Facebook published their next-generation data center architecture a few weeks ago, resulting in the expected “revolutionary approach to data center fabrics” echoes from the industry press and blogosphere.
They split data center into standard pods. No surprise there, anyone aiming for easy-to-manage scale-out architecture (i.e. not so many people) is doing that – we discussed it on Episode 8 of Software Gone Wild, and I described it in one of the data center design case studies. The second part of this video should give you a few additional ideas along the same lines.
Inside each pod they use leaf-and-spine architecture, almost identical to what Brad Hedlund described in my Leaf-and-Spine Fabric Architectures webinar… including the now-standard 3:1 oversubscription on the leaf switches (48 server-facing ports, four 40GE uplinks).
Note that every fabric switch needs 48 leaf-facing 40GE ports. Adding the necessary pod-to-spine uplinks, they need 96-port 40GE switches to implement this design. I wouldn't be too surprised to see Arista launch a switch meeting these specs at the next Interop ;)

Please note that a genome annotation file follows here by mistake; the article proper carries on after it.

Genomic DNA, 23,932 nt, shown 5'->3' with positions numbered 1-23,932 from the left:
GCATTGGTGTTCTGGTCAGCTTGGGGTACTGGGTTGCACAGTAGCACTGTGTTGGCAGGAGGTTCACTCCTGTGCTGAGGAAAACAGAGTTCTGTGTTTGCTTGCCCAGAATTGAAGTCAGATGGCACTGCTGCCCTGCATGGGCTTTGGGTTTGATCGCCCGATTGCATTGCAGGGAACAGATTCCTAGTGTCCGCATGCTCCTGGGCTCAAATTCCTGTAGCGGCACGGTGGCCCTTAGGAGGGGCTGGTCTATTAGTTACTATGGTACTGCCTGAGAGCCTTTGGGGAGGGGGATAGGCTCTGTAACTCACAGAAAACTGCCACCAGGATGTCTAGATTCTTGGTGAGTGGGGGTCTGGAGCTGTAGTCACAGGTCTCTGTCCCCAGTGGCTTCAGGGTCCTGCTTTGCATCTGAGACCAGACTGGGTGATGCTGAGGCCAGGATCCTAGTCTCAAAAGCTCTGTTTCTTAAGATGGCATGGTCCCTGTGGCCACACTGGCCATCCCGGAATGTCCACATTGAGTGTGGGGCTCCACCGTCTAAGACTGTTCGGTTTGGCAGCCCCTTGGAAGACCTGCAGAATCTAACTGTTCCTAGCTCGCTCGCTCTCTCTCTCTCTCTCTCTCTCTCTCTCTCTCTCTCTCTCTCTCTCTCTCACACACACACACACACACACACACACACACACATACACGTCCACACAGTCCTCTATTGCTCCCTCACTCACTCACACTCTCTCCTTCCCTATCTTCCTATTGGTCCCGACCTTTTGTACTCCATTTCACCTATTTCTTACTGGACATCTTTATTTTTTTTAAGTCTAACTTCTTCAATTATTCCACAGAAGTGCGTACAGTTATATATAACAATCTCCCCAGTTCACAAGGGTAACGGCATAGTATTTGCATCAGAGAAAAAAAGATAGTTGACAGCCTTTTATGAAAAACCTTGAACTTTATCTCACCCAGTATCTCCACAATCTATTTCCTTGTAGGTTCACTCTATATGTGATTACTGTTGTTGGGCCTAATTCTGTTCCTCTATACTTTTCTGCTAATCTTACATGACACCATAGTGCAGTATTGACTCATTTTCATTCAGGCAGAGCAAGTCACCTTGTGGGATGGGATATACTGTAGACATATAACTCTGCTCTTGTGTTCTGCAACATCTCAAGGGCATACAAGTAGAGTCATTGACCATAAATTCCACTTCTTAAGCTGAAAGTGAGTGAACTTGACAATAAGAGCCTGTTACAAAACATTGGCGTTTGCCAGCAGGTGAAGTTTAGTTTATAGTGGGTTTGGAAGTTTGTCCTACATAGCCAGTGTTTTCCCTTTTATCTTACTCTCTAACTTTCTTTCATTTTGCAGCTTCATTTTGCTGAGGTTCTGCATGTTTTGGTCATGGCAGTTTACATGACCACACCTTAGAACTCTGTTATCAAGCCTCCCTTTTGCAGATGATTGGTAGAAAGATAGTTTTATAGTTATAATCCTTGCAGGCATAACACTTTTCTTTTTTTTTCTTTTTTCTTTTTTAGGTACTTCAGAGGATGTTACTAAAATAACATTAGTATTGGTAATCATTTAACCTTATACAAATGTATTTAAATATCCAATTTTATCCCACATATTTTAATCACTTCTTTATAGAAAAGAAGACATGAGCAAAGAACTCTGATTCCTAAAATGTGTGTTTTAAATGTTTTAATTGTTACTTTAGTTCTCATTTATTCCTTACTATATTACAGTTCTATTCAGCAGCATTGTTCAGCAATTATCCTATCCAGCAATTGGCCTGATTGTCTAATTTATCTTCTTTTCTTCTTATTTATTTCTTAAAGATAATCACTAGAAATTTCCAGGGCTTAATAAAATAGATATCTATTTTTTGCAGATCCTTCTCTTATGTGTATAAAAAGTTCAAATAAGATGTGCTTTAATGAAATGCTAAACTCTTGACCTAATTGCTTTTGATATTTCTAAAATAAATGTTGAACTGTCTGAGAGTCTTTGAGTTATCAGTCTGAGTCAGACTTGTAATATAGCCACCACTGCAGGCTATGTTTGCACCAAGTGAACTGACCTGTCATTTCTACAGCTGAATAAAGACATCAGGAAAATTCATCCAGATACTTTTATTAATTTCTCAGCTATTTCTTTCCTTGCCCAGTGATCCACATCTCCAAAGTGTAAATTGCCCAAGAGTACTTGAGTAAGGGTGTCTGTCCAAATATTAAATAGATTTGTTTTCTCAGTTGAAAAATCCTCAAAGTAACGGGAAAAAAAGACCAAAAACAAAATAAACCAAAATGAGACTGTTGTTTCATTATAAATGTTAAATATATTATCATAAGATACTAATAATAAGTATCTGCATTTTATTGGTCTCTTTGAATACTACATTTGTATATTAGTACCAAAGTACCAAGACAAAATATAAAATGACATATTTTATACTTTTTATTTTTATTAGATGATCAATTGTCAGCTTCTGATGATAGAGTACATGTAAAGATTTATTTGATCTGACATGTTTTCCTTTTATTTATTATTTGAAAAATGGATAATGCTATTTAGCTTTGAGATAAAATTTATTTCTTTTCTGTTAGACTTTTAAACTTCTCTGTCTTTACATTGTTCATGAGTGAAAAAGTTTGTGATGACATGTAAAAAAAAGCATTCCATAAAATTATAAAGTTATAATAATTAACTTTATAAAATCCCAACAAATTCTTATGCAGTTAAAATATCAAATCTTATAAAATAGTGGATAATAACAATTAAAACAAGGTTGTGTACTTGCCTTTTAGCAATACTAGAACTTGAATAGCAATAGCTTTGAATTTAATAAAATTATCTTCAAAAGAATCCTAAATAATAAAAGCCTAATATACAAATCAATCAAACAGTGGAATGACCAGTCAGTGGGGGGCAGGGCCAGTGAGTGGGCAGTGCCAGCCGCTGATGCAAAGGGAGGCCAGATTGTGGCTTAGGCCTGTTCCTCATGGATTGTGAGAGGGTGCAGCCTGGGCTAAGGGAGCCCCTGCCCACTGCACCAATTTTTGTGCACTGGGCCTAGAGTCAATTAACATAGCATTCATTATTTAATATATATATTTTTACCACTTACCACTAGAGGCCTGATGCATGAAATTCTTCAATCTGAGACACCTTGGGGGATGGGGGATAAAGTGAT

The interesting twist is the inter-pod connectivity. Instead of building a single non-oversubscribed core fabric, and connecting leaf nodes to it (the traditional way of building multi-stage leaf-and-spine fabrics), they treat each pod fabric switch as a leaf node in another orthogonal leaf-and-spine fabric (for a total of four core fabrics), resulting in a data center fabric that can potentially support over 100.000 server ports (the limiting factor is the number of ports on the spine switches).
- Jason Edelman created a nice 2D diagram that makes the multiple layers of leaf-and-spine fabrics more evident;
- Gary Berger wrote a long blog post analyzing the new Facebook fabric including a deep-dive into the port count limitations;
- You’ll find a bit more down-to-earth designs in my Leaf-and-Spine Fabric Architectures and Designing Private Cloud Infrastructure webinars, and I’m usually available for short consulting engagements.